Memory & Cognition

, Volume 41, Issue 8, pp 1144–1158

False recollection of the role played by an actor in an event

  • Alan W. Kersten
  • Julie L. Earles
  • Christin Upshaw
Article

Abstract

Two experiments demonstrated that eyewitnesses more frequently associate an actor with the actions of another person when those two people had appeared together in the same event, rather than in different events. This greater likelihood of binding an actor with the actions of another person from the same event was associated with high-confidence recognition judgments and “remember” responses in a remember–know task, suggesting that viewing an actor together with the actions of another person led participants to falsely recollect having seen that actor perform those actions. An analysis of age differences provided evidence that familiarity also contributed to false recognition independently of a false-recollection mechanism. In particular, older adults were more likely than young adults to falsely recognize a novel conjunction of a familiar actor and action, regardless of whether that actor and action were from the same or from different events. Older adults’ elevated rate of false recognition was associated with intermediate confidence levels, suggesting that it stemmed from increased reliance on familiarity rather than from false recollection. The implications of these results are discussed for theories of conjunction errors in memory and of unconscious transference in eyewitness testimony.

Keywords

Recollection Familiarity in recognition memory False memory Aging 

A professor at California State University–Hayward was attacked in front of his class of 141 undergraduates. Sworn testimony was collected from eyewitnesses immediately after the incident, and seven weeks later, the eyewitnesses were asked whether the perpetrator was present in a lineup of six pictures. Unbeknownst to the students at the time of the incident, however, the entire assault was staged, and thus investigators already knew who was the perpetrator. Only 40 % of the eyewitnesses correctly identified the perpetrator. Perhaps more disturbingly, 25 % of the eyewitnesses (including the professor himself) selected a photo of an innocent bystander who was simply present at the scene of the “crime” (Buckhout, 1974). This result exemplifies the phenomenon of unconscious transference, in which an eyewitness associates a familiar but innocent person with the actions of a criminal (Loftus, 1976).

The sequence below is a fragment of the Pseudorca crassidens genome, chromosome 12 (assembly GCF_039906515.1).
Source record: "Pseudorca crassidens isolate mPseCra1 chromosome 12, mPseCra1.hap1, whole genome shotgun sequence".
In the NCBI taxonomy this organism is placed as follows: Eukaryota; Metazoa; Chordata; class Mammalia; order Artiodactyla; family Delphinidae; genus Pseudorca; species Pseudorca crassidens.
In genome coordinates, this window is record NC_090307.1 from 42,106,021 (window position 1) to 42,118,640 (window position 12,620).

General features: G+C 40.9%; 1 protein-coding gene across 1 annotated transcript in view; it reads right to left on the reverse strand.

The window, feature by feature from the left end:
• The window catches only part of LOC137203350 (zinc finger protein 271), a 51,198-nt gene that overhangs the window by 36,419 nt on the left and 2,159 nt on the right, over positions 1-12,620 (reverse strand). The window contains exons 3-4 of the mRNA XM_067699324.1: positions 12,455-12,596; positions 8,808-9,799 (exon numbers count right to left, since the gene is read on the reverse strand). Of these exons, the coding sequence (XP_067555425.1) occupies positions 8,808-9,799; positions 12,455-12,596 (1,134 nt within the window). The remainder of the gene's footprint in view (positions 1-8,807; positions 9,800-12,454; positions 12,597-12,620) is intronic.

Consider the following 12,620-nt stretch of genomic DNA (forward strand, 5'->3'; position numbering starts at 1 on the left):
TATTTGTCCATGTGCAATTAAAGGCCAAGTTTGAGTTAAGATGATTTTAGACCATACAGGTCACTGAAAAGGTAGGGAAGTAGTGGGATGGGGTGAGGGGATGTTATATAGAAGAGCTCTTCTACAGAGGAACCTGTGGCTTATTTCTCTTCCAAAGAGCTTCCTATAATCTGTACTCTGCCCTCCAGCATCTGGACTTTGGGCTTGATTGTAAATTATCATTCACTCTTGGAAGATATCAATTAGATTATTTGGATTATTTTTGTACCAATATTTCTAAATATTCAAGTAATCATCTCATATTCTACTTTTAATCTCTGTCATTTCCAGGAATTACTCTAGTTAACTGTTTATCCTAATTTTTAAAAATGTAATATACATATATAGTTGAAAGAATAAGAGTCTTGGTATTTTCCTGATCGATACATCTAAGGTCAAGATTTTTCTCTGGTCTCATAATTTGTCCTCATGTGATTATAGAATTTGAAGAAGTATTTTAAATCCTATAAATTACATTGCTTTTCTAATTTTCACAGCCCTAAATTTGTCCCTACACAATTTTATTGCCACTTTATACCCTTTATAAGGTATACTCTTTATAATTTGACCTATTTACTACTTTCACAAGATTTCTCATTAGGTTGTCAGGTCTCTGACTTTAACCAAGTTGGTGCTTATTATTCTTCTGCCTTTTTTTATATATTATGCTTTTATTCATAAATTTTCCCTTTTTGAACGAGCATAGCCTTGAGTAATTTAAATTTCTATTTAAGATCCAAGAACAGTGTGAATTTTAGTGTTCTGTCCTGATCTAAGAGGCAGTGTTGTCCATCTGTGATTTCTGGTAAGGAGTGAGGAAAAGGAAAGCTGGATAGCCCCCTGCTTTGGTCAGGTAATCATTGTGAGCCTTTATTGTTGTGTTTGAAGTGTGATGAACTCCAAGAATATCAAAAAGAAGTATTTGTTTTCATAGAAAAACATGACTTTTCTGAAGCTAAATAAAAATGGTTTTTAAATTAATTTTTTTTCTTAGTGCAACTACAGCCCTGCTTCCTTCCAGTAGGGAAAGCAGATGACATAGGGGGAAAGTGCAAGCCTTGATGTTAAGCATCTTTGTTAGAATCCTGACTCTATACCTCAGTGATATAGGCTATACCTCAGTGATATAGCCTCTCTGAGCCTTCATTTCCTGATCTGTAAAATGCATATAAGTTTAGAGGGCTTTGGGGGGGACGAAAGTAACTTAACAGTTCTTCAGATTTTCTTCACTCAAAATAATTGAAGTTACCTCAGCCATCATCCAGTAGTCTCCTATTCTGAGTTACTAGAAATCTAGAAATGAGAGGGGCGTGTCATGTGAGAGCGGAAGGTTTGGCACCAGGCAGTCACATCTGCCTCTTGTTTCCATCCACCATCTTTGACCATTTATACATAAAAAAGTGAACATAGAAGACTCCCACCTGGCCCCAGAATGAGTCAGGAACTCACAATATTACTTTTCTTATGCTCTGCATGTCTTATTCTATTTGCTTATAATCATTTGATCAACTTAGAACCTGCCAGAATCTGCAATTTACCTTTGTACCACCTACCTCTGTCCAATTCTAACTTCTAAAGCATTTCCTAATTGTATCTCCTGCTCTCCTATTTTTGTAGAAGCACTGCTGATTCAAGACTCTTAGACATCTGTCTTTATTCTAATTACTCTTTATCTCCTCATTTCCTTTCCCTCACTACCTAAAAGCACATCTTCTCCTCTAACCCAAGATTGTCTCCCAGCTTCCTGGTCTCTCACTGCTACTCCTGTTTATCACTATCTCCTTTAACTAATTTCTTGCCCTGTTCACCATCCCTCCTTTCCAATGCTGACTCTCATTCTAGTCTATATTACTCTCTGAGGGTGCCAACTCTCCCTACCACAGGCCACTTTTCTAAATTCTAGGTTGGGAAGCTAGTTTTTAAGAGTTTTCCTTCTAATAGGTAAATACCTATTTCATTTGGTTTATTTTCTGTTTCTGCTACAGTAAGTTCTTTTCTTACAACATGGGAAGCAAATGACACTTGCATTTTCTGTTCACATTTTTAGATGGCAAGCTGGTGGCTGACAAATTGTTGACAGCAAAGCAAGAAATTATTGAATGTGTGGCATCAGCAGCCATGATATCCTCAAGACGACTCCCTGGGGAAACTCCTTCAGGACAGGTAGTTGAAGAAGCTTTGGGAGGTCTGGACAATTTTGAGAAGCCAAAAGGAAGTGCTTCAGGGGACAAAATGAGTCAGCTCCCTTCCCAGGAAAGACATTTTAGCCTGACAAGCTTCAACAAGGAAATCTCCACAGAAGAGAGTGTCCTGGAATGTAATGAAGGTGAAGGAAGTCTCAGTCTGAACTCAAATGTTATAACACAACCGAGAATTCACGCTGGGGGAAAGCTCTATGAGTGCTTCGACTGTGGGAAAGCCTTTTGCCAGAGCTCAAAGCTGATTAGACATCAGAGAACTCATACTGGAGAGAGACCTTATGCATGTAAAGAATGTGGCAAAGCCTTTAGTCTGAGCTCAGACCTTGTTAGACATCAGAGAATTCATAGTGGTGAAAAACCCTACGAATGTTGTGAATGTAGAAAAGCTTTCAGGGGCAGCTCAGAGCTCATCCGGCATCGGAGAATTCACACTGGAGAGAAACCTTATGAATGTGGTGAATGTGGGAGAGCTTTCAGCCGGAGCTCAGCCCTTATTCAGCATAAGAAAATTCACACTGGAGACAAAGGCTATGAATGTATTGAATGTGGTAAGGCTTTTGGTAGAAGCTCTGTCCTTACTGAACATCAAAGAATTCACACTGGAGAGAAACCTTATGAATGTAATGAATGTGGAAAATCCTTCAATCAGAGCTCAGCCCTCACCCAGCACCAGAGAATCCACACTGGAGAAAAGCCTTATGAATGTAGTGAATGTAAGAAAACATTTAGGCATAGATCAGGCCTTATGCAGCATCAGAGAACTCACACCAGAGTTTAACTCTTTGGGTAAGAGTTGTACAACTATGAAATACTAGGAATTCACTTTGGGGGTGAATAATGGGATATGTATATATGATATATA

Unconscious transference may occur for a number of reasons (Davis, Loftus, Vanous, & Cucciare, 2008) under a variety of conditions, some of which may seldom be met in criminal cases (Read, Tollestrup, Hammersley, McFadzen, & Christensen, 1990). The basic phenomenon of unconscious transference, however, closely resembles a robust finding in the memory literature, known as a conjunction memory error. Thus, theories of the mechanisms underlying conjunction memory errors may also explain at least some examples of unconscious transference that occur occasionally in criminal cases, and likely even more frequently in everyday life.